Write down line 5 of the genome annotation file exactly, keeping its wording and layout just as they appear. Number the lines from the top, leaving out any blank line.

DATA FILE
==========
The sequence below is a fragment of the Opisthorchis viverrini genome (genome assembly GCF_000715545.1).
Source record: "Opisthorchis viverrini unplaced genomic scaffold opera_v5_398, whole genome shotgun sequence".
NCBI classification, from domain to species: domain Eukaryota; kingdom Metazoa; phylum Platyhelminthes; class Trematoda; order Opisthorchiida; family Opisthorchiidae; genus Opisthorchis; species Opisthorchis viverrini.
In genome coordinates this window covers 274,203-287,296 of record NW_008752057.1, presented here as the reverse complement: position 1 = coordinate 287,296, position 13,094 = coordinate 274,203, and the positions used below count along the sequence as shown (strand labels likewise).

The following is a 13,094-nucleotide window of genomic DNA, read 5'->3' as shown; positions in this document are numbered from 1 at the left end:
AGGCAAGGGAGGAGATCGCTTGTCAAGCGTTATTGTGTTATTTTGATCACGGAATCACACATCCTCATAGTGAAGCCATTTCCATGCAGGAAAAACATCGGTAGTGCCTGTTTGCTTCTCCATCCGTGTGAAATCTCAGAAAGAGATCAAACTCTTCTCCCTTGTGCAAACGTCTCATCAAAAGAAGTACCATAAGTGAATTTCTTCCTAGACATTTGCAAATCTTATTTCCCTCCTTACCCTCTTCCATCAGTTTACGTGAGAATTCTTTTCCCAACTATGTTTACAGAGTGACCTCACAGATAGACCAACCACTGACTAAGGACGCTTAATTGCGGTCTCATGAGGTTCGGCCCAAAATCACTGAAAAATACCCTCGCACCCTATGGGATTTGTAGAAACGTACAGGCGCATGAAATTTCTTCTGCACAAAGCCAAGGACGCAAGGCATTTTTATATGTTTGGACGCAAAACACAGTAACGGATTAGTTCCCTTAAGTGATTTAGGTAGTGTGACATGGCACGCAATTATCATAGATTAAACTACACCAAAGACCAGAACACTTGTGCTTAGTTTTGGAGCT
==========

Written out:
The following is a 13,094-nucleotide window of genomic DNA, read 5'->3' as shown; positions in this document are numbered from 1 at the left end: